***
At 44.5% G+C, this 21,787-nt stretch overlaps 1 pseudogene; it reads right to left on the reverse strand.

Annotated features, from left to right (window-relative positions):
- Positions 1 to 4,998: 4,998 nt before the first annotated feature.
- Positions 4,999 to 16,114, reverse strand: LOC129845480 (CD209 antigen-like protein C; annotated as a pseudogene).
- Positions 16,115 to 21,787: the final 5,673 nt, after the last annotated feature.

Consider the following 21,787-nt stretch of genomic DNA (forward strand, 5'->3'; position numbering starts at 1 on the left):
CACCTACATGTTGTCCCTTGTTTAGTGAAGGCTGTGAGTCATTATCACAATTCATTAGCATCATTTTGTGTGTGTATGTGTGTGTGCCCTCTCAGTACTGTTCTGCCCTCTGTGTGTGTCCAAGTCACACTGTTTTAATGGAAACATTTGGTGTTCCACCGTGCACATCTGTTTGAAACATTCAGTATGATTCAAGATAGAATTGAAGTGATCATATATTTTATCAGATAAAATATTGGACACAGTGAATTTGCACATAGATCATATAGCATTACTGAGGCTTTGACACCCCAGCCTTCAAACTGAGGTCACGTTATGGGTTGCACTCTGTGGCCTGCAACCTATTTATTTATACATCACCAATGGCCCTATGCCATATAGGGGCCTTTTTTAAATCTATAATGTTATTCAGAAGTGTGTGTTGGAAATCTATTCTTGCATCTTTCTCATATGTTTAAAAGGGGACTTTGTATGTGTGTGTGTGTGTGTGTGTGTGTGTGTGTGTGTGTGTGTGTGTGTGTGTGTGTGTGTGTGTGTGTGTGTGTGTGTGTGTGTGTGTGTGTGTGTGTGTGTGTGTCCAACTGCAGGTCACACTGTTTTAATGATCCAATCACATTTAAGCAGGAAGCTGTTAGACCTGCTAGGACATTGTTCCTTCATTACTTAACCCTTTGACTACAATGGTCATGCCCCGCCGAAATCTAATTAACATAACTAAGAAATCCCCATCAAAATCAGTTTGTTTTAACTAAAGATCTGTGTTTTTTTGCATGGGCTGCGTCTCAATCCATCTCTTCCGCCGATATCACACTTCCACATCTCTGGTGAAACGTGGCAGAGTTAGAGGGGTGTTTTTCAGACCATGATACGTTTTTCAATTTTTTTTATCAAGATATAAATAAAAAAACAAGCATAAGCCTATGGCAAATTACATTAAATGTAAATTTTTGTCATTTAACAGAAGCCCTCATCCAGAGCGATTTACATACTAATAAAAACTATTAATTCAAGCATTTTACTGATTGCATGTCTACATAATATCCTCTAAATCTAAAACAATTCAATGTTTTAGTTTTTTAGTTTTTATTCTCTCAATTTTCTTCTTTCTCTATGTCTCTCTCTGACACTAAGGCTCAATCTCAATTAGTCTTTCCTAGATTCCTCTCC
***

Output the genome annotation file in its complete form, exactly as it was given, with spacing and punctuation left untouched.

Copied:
At 44.5% G+C, this 21,787-nt stretch overlaps 1 pseudogene; it reads right to left on the reverse strand.

Annotated features, from left to right (window-relative positions):
- Positions 1 to 4,998: 4,998 nt before the first annotated feature.
- Positions 4,999 to 16,114, reverse strand: LOC129845480 (CD209 antigen-like protein C; annotated as a pseudogene).
- Positions 16,115 to 21,787: the final 5,673 nt, after the last annotated feature.

Consider the following 21,787-nt stretch of genomic DNA (forward strand, 5'->3'; position numbering starts at 1 on the left):
CACCTACATGTTGTCCCTTGTTTAGTGAAGGCTGTGAGTCATTATCACAATTCATTAGCATCATTTTGTGTGTGTATGTGTGTGTGCCCTCTCAGTACTGTTCTGCCCTCTGTGTGTGTCCAAGTCACACTGTTTTAATGGAAACATTTGGTGTTCCACCGTGCACATCTGTTTGAAACATTCAGTATGATTCAAGATAGAATTGAAGTGATCATATATTTTATCAGATAAAATATTGGACACAGTGAATTTGCACATAGATCATATAGCATTACTGAGGCTTTGACACCCCAGCCTTCAAACTGAGGTCACGTTATGGGTTGCACTCTGTGGCCTGCAACCTATTTATTTATACATCACCAATGGCCCTATGCCATATAGGGGCCTTTTTTAAATCTATAATGTTATTCAGAAGTGTGTGTTGGAAATCTATTCTTGCATCTTTCTCATATGTTTAAAAGGGGACTTTGTATGTGTGTGTGTGTGTGTGTGTGTGTGTGTGTGTGTGTGTGTGTGTGTGTGTGTGTGTGTGTGTGTGTGTGTGTGTGTGTGTGTGTGTGTGTGTGTGTGTGTGTGTCCAACTGCAGGTCACACTGTTTTAATGATCCAATCACATTTAAGCAGGAAGCTGTTAGACCTGCTAGGACATTGTTCCTTCATTACTTAACCCTTTGACTACAATGGTCATGCCCCGCCGAAATCTAATTAACATAACTAAGAAATCCCCATCAAAATCAGTTTGTTTTAACTAAAGATCTGTGTTTTTTTGCATGGGCTGCGTCTCAATCCATCTCTTCCGCCGATATCACACTTCCACATCTCTGGTGAAACGTGGCAGAGTTAGAGGGGTGTTTTTCAGACCATGATACGTTTTTCAATTTTTTTTATCAAGATATAAATAAAAAAACAAGCATAAGCCTATGGCAAATTACATTAAATGTAAATTTTTGTCATTTAACAGAAGCCCTCATCCAGAGCGATTTACATACTAATAAAAACTATTAATTCAAGCATTTTACTGATTGCATGTCTACATAATATCCTCTAAATCTAAAACAATTCAATGTTTTAGTTTTTTAGTTTTTATTCTCTCAATTTTCTTCTTTCTCTATGTCTCTCTCTGACACTAAGGCTCAATCTCAATTAGTCTTTCCTAGATTCCTCTCC